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Enabling the rural poor to overcome poverty INTERNATIONAL FUND FOR AGRICULTURAL DEVELOPMENT



Washington DC, 18-19 October 2007 IDB Conference Center 1330 New York Avenue NW Washington DC


Background The International Fund for Agricultural Development (IFAD) and the Multilateral Investment Fund (MIF) of the Inter-American Development Bank (IDB) are pleased to host the 2007 International Forum on Remittances at the IDB Conference Center in Washington DC, on 18-19 October 2007. Remittances are part of the centuries-old pattern of migration from rural to urban areas. Nowadays, remittances represent the human face of globalization, in which millions of people migrate in search of a better life and in order to provide for their loved ones back home. One person out of every ten in the world is personally affected by the approximately US$350 billion in remittances that are sent every year by migrants to families back home. These flows of human and financial capital have profound implications for the economies and societies of the sending and the receiving countries. Over the past 20 years, remittances have influenced the economic and social identities of regions worldwide. A case in point is Latin America, with a flow of remittances totalling US$63 billion in 2006, which, many experts believe, now exceeds the combined total of all Foreign Direct Investment and Overseas Development Assistance to the region. However, this phenomenon is also evident on a global scale, in Africa, Asia, Eastern Europe and the Middle East. To date, very little is known about these global flows, and the true magnitude of remittances remains hidden in the errors and omissions columns of national balance of payments accounts. At a microeconomic level, remittances offer a direct opportunity to improve access to financial services, with a greater pro-poor and rural outreach by linking remittances to products such as savings and loans. Therefore, remittance services are main elements of interventions by IFAD and the MIF, both of which have mandates to improve access to financial services for the rural poor and to strengthen the private sector in developing countries. In support of IFAD’s newly created multi-donor Financing Facility for Remittances, IFAD and the MIF will organize the 2007 Forum to follow-up on the 2005 Forum on Remittances that provided more than 600 guests from the private and public sectors and civil society with the opportunity to share experiences and create partnerships that have had a significant impact on the remittance market.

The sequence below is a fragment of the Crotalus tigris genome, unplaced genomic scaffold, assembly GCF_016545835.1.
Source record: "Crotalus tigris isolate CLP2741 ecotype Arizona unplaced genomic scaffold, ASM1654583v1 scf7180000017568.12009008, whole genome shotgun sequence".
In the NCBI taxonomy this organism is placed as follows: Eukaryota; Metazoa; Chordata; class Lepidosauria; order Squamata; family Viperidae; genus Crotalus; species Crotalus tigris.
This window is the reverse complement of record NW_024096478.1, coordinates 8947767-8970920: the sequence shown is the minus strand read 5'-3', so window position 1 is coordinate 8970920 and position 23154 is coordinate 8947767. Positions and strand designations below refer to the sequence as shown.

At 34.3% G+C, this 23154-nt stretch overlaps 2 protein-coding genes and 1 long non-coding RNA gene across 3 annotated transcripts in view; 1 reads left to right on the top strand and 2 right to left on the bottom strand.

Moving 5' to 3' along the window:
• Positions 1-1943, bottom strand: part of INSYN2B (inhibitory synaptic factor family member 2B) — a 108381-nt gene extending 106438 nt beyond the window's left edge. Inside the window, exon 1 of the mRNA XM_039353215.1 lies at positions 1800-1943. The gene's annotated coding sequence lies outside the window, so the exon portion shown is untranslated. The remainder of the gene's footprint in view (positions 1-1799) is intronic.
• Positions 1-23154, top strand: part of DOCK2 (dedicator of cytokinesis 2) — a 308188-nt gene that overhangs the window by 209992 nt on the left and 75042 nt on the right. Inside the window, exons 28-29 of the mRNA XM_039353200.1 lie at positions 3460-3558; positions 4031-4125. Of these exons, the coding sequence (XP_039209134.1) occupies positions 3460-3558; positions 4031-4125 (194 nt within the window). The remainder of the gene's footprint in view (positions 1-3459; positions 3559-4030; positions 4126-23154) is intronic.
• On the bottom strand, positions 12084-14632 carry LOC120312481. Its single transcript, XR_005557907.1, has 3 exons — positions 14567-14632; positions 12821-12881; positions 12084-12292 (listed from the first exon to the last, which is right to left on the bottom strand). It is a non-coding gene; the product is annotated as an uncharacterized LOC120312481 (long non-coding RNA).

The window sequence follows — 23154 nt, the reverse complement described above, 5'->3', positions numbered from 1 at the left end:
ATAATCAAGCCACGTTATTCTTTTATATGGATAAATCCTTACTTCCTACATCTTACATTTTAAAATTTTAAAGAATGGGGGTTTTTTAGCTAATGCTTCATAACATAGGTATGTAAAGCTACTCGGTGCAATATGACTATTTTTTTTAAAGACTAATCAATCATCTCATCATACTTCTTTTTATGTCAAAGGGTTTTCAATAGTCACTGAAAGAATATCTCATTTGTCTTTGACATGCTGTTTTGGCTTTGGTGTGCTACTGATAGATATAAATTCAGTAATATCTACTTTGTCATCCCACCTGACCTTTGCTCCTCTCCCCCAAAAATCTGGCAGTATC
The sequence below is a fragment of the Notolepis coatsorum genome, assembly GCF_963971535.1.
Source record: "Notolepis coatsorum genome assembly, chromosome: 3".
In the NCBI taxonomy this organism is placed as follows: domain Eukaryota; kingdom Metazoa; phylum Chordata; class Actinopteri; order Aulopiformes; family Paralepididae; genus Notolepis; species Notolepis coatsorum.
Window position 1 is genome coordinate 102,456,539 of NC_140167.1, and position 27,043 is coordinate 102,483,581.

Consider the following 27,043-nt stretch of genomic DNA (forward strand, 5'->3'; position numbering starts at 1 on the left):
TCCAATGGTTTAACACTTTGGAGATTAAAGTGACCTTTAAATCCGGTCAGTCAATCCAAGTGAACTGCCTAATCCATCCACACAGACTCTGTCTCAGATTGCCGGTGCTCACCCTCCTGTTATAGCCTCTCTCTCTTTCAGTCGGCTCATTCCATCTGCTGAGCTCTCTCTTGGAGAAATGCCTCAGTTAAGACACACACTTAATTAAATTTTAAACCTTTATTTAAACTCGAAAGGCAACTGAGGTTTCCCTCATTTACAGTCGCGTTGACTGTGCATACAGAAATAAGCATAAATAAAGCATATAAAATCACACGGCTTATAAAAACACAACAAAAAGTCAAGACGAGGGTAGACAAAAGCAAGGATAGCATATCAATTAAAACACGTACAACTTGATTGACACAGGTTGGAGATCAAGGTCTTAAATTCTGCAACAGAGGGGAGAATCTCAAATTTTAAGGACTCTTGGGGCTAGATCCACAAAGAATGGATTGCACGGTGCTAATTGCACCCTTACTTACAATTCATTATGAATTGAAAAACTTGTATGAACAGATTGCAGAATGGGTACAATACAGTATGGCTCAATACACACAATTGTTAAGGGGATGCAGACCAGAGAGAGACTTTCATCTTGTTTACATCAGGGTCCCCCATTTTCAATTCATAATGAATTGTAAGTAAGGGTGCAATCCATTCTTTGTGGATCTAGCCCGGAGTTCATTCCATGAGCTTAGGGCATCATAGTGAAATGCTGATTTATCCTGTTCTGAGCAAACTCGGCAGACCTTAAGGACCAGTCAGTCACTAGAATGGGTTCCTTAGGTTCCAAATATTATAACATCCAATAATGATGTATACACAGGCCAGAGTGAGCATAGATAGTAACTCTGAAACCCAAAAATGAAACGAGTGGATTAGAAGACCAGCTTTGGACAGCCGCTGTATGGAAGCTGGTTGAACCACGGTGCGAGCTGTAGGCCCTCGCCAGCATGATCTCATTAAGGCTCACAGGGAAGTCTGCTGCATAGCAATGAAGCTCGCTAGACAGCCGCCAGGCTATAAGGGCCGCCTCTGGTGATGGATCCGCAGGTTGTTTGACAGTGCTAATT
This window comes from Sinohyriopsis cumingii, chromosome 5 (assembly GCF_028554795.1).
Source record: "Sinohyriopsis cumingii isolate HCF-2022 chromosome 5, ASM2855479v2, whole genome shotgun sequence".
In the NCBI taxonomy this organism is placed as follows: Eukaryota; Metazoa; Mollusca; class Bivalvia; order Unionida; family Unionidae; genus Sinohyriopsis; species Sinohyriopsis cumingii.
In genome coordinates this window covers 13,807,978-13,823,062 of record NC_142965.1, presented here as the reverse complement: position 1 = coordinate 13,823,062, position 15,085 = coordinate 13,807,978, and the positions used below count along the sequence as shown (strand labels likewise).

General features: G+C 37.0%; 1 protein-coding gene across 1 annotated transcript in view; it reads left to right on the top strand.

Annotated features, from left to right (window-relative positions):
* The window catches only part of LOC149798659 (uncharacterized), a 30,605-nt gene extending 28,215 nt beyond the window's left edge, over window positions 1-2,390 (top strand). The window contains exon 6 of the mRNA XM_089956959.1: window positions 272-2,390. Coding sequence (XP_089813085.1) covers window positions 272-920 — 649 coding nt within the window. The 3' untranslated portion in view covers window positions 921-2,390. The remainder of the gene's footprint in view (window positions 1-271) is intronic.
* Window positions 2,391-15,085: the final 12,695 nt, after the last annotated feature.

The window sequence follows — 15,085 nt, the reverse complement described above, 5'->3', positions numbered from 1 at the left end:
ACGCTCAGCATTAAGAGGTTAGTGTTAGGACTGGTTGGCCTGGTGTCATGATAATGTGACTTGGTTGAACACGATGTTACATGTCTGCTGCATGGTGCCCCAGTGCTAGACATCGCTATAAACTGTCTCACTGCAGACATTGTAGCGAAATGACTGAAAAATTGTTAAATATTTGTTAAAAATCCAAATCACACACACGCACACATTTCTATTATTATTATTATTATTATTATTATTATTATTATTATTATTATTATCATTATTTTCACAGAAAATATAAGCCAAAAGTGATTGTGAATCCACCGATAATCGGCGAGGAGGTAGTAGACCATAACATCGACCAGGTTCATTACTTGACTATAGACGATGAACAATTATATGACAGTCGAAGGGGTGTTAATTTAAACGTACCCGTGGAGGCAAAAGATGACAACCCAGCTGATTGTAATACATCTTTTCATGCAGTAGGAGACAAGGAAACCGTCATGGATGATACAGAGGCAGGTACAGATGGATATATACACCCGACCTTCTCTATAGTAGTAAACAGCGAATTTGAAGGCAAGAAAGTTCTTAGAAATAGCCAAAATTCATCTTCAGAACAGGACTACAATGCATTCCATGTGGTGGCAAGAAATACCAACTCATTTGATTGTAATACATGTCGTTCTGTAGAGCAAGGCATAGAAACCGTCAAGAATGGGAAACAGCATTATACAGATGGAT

Objectives of the Forum The Forum will bring key players together to raise awareness of the challenges and opportunities of remittances and to shed light on the rural dimension of these flows, estimated at 40 per cent of total flows. In addition, the Forum will explore the links between remittances and banking, technology and microfinance, and discuss ways to integrate development agencies’ agendas on remittances. The two-day event will include a series of roundtable discussions and working groups devoted to an in-depth exchange of ideas and business models for urban and rural remittances worldwide. Sessions within the Forum will cover such topics as financial inclusion, migrant investments, gender dimension, technology, innovation and development. Providers of products and services will have the opportunity to share innovations that enhance the impact of remittance flows worldwide. This Forum reflects the ongoing efforts of IFAD, IDB, the European Union, CGAP, UNCDF, and the Governments of Luxembourg and Spain to improve the development impact of remittances and raise awareness of their rural dimension. It builds on the experience gained through recent conferences and initiatives aimed at promoting links between governments, the private sector, NGOs, multilateral institutions, migrant hometown associations, financial institutions and the diplomatic community.

IFAD/IDB Remittances Forum 2007 October 18-19, IDB conference center, Washington DC

Main Sessions

Financial Inclusion

Migrant Investments and Gender Dimension.

This session will promote open dialogue between key players in remittance flows. Financial institutions will present examples of successful methodologies that serve the migrant market, including low-cost remittance products, deposit accounts and other banking services. The session will discuss opportunities that remittance flows represent in microfinance, both urban and rural financial institutions. Case studies and methodologies for financial institutions to integrate remittance services in their operations will also be discussed.